How to organize art paper in 4 easy steps

By Nicole Tinkham
How to organize art paper in 4 easy steps

Is your art room in need of some serious help? Does it look like a creative explosion went off in there? If you can’t see the floor or are spending way too much valuable studio time searching for what you need, we can help. Storing paper always seems to be a struggle among artists. It’s important to keep art paper in a safe place where it won’t get ruined. Plus you most likely have large quantities of it as well as size variations which only add to the storage struggle. On top of all that, you also have to consider what to do with all those scrap pieces floating around the house. Feel overwhelmed yet? Luckily, we have a 4 step system to organizing art paper that works! Now let’s get started.

Step #1: Look at what you have
The first step in getting your art paper organized is taking a look at what you have. We bet after collecting scraps here and there around the art room (and the rest of the house), you’ll discover you have WAY more than what you thought! Clear off your art table, dining table or an area on the floor so you can lay everything out. When we say everything, we mean everything. Get out every piece of scrap paper, crumbled paper, paper towel, tissue paper, and whatever else you can find that you were saving for a future project. Getting it all organized at once will save you a huge headache later.

Once you have everything in front of you, sift through and toss anything that you want to get rid of. If you don’t see yourself ever using it in the future, toss it! Trust us you need all the extra space you can get. Once you have ONLY the paper you’ll be keeping for future projects in front of you, it’s time to move onto the next fun step of sorting.

Step #2: Sort paper into piles

The first things to do when sorting your art paper is separate the full sheets with the scrap pieces. You should have 2 main piles. Next you’ll get more specific with your sorting by creating categories. For instance, you may decide to sort by color or texture. There’s no right or wrong method for doing this but make your system work with the paper you have in front of you. Here’s a list of some ways you can begin sorting:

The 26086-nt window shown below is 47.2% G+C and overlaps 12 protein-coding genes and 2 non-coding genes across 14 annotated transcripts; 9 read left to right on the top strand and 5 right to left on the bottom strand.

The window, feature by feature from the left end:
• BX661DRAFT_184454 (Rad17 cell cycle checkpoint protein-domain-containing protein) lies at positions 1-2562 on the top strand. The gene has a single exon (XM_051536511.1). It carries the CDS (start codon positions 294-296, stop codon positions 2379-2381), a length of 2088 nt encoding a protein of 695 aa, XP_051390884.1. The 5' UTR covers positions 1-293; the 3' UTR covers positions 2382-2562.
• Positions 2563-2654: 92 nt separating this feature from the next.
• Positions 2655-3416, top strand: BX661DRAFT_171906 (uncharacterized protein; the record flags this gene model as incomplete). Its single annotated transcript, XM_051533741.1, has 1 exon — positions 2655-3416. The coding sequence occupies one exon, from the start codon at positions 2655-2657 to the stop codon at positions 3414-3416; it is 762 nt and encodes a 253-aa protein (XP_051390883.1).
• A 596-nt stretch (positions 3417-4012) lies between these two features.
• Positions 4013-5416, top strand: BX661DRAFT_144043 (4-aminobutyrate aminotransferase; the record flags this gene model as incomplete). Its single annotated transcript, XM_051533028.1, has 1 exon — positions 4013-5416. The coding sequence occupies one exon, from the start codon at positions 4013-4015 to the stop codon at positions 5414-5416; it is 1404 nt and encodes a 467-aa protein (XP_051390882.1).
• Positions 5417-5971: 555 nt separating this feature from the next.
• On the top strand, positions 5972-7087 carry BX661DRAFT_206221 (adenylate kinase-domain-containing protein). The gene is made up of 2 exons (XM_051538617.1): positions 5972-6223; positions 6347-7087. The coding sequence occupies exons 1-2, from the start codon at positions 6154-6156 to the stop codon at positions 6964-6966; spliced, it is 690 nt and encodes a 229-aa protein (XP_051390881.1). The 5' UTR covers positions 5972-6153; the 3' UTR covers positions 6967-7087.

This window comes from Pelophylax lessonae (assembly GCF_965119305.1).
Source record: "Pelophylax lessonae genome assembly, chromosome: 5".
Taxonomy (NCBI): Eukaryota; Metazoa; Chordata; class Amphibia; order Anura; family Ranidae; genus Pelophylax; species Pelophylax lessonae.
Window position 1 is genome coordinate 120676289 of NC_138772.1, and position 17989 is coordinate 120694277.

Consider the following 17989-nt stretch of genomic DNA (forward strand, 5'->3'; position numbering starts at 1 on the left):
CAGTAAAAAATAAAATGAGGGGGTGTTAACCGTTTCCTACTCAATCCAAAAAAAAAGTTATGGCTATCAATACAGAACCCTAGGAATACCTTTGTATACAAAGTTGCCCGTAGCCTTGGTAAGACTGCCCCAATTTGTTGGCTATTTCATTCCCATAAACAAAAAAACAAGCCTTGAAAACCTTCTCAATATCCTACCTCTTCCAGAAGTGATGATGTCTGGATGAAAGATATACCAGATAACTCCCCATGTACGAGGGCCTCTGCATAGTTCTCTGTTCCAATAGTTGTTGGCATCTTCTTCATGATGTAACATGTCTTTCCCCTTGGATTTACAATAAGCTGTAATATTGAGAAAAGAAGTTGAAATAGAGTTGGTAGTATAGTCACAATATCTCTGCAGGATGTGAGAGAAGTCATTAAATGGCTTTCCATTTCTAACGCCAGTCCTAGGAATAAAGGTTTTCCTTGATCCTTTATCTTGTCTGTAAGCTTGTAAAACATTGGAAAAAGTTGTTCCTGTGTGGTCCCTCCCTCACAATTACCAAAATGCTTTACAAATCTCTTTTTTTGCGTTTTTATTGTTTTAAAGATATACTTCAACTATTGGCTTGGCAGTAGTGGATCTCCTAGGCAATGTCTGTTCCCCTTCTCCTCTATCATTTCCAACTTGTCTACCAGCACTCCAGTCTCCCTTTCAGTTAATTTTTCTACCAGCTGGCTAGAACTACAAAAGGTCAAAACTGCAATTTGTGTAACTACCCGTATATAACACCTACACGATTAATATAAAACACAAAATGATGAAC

•    Color
•    Size
•    Texture
•    Season/holiday
•    Pattern
•    Manufacturer
•    Theme
•    Polka dots
•    Stripes
•    Flowers

Start sorting your paper into different categories. Do this by grouping paper together in various piles around your space. It doesn’t matter what system you use to do this as long as it makes sense and works for you.

That’s what getting organized is all about. Create systems that WORK for you. Think about how easily you can find things. What are you currently struggling with when it comes to finding what you’re looking for? What will fix these problems? What types of paper do you use most of? What kind of projects are you working on? All of these questions are specific to you as an artist so be sure to keep them in mind when putting together categories.

Step #3: Choose a storage option

Storing art paper is probably the most difficult part of the process. There are so many different types of organization bins, drawers, and files but not all of them will be ideal for you and your needs. Here are just a few ideas to help get you thinking about your options.

Magazine file

magazine file

Letter tray

letter tray

Wall files

Wall file



File box

File box

File cabinet

file cabinet

When looking for a solution to store art paper remember to consider what will be easiest for you to keep up with, how much space you have in the art room, what size paper you’ll be storing, and how much storage is needed. When it comes to your SCRAP PAPER, we recommend putting smaller pieces in hanging file folders or drawer compartments.
Once you find a storage solution that works for you, the finish line is near! You must also label everything so you can easily find it and place things back where they belong. This may seem tedious but it’ll keep your paper organized in the long run. You can label file folders, drawers, slots, bins, and whatever else you can think of. Most importantly, make sure to be descriptive with your labels. An example might be “purple flowers” or “Christmas scrap paper”. This will make it easier to find exactly what you’re looking for.

Step #4: Maintenance

Keeping things organized for the long haul tends to be a problem for most people. Sure we can get everything organized but can we keep it that way all week, month or even year?? It’s all about following your system every single time. If you take something out, it MUST go back in its place. If you buy a ton of new paper, you need to add it to a category that makes sense or start a new category.  You should also be sorting through your paper collection a few times a year to make sure everything’s in its spot and also get rid of anything you no longer want.

Why is maintenance important? If you don’t keep up with your organization throughout the year, it’s like starting all over again from scratch, sorting and creating a new system. We know you wouldn’t want that, would you?

Organizing art paper is only difficult if you make it difficult. Don’t stress out over it. Clear plenty of time in your day to sit down and focus on getting organized. Follow the 4 easy steps mentioned in this blog, find a system that works for you, and take your time on it. Spending some extra time on it now will save you loads of time in the future.

Tell us, what’s your favorite method for storing art paper? Let us know in the comments!

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